Early on April 7, villagers in the Malolo and Yasawa groups began to feel some early effects from the storm, including gusty winds, moderate coastal flooding, and storm surge. The Turaga-ni-Koro (village chief) advised all villagers on Malolo to stay inside and remain alert at all times throughout the day. Heavy rainfall flooded several communities across Fiji; flash flood warnings covered all low-lying areas and watersheds throughout the country. Parts of Ba, Lautoka, and two villages were flooded. Patients in the main hospital in Lautoka were moved to the ground floor as a precautionary measure. Police checkpoints were established to restrict travel to Ba due to widespread floods along the Ba River and nearby creeks. Nearly a hundred homes in Qauia, Lami, were affected by flooding. Roads were blocked by fallen trees, floodwaters, and landslides. The Nasivi River overflowed its banks, submerging a highway and a bridge. Sections of Queens and Kings highways were closed due to obstructions. Nine houses were razed in Tailevu Province, injuring several people. Tailevu North College and homes in Tailevu lost parts of their roofs. Crops were uprooted from farms by the winds. In Nadi, winds reached 95 km/h (60 mph) and electricity was cut. Power outages stemming from downed power poles and lines affected much of Fiji's Central and Western divisions. Power company Energy Fiji Limited described the damage to its power lines as "significant". Houses in Sigatoka were damaged by strong winds and most parts of the city were left without power. A tornado struck Vusuya, Nausori on the morning of April 8, unroofing homes, uprooting trees, and felling power poles; fifteen houses were badly damaged and two people were injured. Seven houses and a school were unroofed by another tornado in Nakasi. Nine homes in Narere, Nasinu were damaged by a third tornado produced by Harold. Low-lying areas of Suva were inundated along the coastal waterfront. About ten homes in the city were destroyed. Metal and aluminum pipes from a skyscraper undergoing construction in Suva fell onto the adjacent roads and properties. Heavy rain and strong winds extended into the Northern Division, downing trees and signage. Cassava, plantain, and banana plantations sustained losses due to strong winds in Kubulau, Bua District. Communications were lost in the Kadavu and the Lau islands, where many buildings were damaged. Approximately 50 homes were destroyed in Ono-i-Lau, which was 63 km (39 mi) away from the center of Harold at its closest approach. Widespread damage was reported in Dravuni. Farms and crops were damaged in Vanuabalavu. In Bulia, Kadavu, around 20 homes were damaged, including newly-built houses. In total, 26 people were injured across Fiji, and one died. Power remained yet to be restored for 80% of the affected homes by April 11, 3 days after the first impacts.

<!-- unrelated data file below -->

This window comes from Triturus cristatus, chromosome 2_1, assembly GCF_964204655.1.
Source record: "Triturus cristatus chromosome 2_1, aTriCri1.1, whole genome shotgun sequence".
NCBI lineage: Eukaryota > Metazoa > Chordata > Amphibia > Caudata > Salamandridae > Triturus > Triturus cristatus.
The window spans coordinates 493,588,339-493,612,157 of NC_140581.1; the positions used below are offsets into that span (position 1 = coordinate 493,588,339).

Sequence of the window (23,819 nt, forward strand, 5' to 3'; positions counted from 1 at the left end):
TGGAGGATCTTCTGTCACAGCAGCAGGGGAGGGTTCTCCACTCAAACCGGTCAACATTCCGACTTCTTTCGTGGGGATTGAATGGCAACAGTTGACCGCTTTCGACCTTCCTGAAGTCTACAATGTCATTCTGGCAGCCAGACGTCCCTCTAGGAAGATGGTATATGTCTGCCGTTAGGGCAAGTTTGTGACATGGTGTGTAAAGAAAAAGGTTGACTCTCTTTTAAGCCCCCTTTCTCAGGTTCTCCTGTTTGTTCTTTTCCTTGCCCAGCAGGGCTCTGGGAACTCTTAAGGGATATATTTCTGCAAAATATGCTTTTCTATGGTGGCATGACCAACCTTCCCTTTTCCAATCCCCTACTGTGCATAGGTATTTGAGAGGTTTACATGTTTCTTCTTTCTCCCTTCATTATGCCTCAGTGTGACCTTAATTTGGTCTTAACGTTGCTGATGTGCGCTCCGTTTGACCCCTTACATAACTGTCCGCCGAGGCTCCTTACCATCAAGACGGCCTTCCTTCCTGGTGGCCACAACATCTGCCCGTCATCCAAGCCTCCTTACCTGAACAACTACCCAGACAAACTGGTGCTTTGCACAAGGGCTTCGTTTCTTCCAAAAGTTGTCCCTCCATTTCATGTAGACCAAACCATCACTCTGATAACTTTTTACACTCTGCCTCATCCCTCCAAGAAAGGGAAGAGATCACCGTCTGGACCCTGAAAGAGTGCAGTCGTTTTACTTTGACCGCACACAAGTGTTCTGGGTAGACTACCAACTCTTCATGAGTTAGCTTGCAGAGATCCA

Damage caused by Harold in the agricultural and educational industry of Fiji totaled up to FJD$28.4 million (USD$12.5 million), but the toll of infrastructural damage remained unknown by April 22. 1,919 buildings in Fiji were damaged by Harold and 575 were destroyed, mainly in the Eastern Division.